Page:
While the LeBron James fiasco seemed to dominate the world of well, everything, there were some cool pop culture nuggets that I discovered and enjoyed.
Movies: A Redbox Double Feature…It’s Complicated and Edge of Darkness
When my fiancee selected It’s Complicated for our movie night I let out a major groan, I figured it was a post-menopausal chick-flick. And for the most part it is. With a morally annoying mantra “it’s ok to cheat…since you were cheated on” the plot of It’s Complicated is pretty paint by numbers [you could easily see this as a sapfest starring Meg Ryan and that would’ve been awful], you can see the twists and turns coming 10 miles away. However, it’s the cast that makes this film an enjoyable comedic romp. Meryl Streep proves that she’s absolutely bulletproof as she can carry even the thinnest and weakest of plots with grace, flare and style. Alec Baldwin, Steve Martin and John Krasinski are a dynamite comedic threesome. This is a solid rainy-night-in-film to rent, that’ll provide a couple of good belly laughs.
I sadly selected the Mel Gibson revenge-flick Edge of Darkness. Based on a BBC series, the film is an overly-complicated, hyperviolent and pretty boring drama. Gibson plays a dead-eyed Baaaahston police detective who’s blandly blinded by rage. For those expecting the old thrill-seeking, kick-ass Mel Gibson actioneer, you get old, tired, bored Mel. You can put the nail in the coffin for another top action star from the 80s and 90s. Farewell thee well Mad Max, you’re beyond Thunderdome now. The film also stars an insanely underused Ray Winstone. Winstone,a tremendously gruff and engrossing character actor is brought in to play a mysterious government bag man, that really doesn’t do much else but wax poetic about death, drink wine and pop pills. Really? Sadly, this entire movie, like Winstone is wasted on the audience.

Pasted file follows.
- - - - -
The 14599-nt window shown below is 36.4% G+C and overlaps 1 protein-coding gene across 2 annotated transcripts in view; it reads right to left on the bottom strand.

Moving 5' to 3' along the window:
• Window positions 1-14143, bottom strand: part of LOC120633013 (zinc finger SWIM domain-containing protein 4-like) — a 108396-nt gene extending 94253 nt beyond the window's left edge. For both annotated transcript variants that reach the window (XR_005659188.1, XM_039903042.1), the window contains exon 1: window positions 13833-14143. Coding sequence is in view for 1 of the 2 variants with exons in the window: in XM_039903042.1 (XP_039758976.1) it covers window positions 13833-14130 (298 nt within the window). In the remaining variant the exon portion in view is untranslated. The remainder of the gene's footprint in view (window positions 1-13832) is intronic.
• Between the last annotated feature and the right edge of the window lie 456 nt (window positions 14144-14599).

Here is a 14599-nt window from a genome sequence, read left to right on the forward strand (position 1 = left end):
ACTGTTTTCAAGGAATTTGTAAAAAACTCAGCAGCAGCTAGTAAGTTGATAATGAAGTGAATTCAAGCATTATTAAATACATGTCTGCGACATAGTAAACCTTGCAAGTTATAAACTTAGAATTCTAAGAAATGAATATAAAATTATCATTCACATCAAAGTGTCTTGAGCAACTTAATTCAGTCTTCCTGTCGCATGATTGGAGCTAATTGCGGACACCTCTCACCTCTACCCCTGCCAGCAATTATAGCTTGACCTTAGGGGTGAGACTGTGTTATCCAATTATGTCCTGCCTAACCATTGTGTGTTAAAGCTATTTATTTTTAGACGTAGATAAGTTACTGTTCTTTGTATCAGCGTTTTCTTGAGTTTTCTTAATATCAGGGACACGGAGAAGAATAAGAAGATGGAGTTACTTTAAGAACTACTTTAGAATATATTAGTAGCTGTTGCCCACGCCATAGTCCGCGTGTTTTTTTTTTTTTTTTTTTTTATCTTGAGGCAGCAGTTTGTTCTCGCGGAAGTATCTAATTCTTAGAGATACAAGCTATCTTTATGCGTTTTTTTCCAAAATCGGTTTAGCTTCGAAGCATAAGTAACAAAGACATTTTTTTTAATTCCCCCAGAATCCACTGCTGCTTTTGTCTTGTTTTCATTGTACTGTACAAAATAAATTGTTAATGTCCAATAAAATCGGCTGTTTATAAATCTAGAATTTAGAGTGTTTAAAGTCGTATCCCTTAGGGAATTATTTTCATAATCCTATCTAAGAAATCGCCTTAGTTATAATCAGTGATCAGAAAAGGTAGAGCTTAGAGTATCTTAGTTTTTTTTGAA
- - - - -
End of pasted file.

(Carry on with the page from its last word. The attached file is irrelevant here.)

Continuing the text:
Music: The Milwaukees
On Friday night, I sojourned up to Maxwell’s in Hoboken to see the final performance of one of my favorite bands, Hero Pattern [blog coming soon on them]. The show was a benefit for Dan Duggins, formerly of the Hot Rod Circuit, who recently suffered a massive stroke. On the bill with HP was indie rockers Alchemy & The Queen and my new favorite unsigned Jersey band, The Milwaukees. Ladies and gentlemen, this is was rock ‘n’ roll is supposed to be. A bass booming and bursting to life, guitars ripping through the dense club air with shreds, solos and riffs a plenty, high energy drumming and vocals that’ll rock your house and rip your soul. I swear this was it was like watching the E-Street Band at the Pony back in the 70s. The Milwaukees are absolutely amazing. Kudos to guitarist Jeff Nordstedt who reminds me of Jack White and Edgar Wright’s son, the dude can absolutely shred. As for lead singer Dylan St. Clark, his incorporation of lyrics from David Lee Roth’s “Yankee Rose” in the bands final song of the night was sheer brilliance. For more check out their official website or their facebook.
Television: The Hills
This show is a major player in the TV world and on Tuesday it’s coming to an end. I can’t say I’m going to miss the show…at all (read: it makes me want to stab myself in the eyes); but the plug had to be pulled on this formerly uber popular now quickly dying show. Since the depature of the show’s lead character, All-American girl Lauren Conrad, in 2009 the show has become less popular — trying to keep things afloat with former badgirl Kristen Cavallari taking LC’s goody-two-shoes role and focusing on the insanely weird marriage of celebrity junkies Heidi and Spencer.